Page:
Doctors urge screening for autism by age 2
Monday, October 29, 2007
CHICAGO -- The country's leading pediatricians group is making its strongest push yet to have all children screened for autism twice by age 2, warning of symptoms such as babies who don't babble at 9 months and 1-year-olds who don't point to toys.
The advice is meant to help both parents and doctors spot autism sooner. There is no cure for the disorder, but experts say that early therapy can lessen its severity.
Symptoms to watch for and the call for early screening come in two new reports. They are being released by the American Academy of Pediatrics today at its annual meeting in San Francisco and will appear in the November issue of the journal Pediatrics and on the group's Web site, www.aap.org.
The reports list numerous warning signs, such as a 4-month-old not smiling at the sound of a parent's voice or the loss of language or social skills at any age.
Experts say one in 150 U.S. children have the troubling developmental disorder.
"Parents come into your office now saying 'I'm worried about autism.' Ten years ago, they didn't know what it was," said Dr. Chris Johnson of the University of Texas Health Science Center in San Antonio. She co-authored the reports.
The academy's renewed effort reflects growing awareness since its first autism guidelines in 2001. A 2006 policy statement urged autism screening for all children at their regular doctor visits at age 18 months and 24 months.
The authors caution that not all children who display a few of these symptoms are autistic, and they said parents shouldn't overreact to quirky behavior.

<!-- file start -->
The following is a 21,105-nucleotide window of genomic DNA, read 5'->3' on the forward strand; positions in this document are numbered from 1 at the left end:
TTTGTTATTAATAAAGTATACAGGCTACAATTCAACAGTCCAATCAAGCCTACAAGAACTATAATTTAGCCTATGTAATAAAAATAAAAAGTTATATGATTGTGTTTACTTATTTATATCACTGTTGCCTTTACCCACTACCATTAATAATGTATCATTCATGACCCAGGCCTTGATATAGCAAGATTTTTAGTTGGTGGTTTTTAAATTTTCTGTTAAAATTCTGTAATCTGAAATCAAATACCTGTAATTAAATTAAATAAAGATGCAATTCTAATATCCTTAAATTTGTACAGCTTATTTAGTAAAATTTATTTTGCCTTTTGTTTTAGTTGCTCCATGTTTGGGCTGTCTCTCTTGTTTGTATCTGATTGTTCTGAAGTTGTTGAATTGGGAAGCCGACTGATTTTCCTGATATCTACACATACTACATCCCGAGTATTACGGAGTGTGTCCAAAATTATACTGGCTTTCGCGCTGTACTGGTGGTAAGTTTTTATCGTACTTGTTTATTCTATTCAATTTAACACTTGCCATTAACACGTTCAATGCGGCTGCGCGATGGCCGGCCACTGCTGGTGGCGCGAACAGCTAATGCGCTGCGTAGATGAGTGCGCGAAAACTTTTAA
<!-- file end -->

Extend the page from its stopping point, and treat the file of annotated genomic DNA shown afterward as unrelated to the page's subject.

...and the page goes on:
Just because a child likes to line up toy cars or has temper tantrums "doesn't mean you need to have concern if they're also interacting socially and also pretending with toys and communicating well," said co-author Dr. Scott Myers, a neurodevelopmental pediatrician in Danville, Pa.
"With awareness comes concern when there doesn't always need to be," he said. "These resources will help educate the reader as to which things you really need to be concerned about."
Another educational tool, a Web site that debuted in mid-October, offers dozens of video clips of autistic children contrasted with unaffected children's behavior. That Web site -- www.autismspeaks.org -- is sponsored by two not-for-profit advocacy groups: Autism Speaks and First Signs. They hope the site will promote early diagnosis and treatment to help children with autism lead more normal lives.
The two new reports say children with suspected autism should start treatment even before a formal diagnosis. They also warn parents about the special diets and alternative treatments endorsed by celebrities, saying there's no proof those work.
According to the reports, recommended treatment should include at least 25 hours a week of intensive behavior-based therapy, including educational activities and speech therapy. They list several specific approaches that have been shown to help.
For very young children, therapy typically involves fun activities, such as bouncing balls back and forth or sharing toys to develop social skills; there is repeated praise for eye contact and other behavior autistic children often avoid.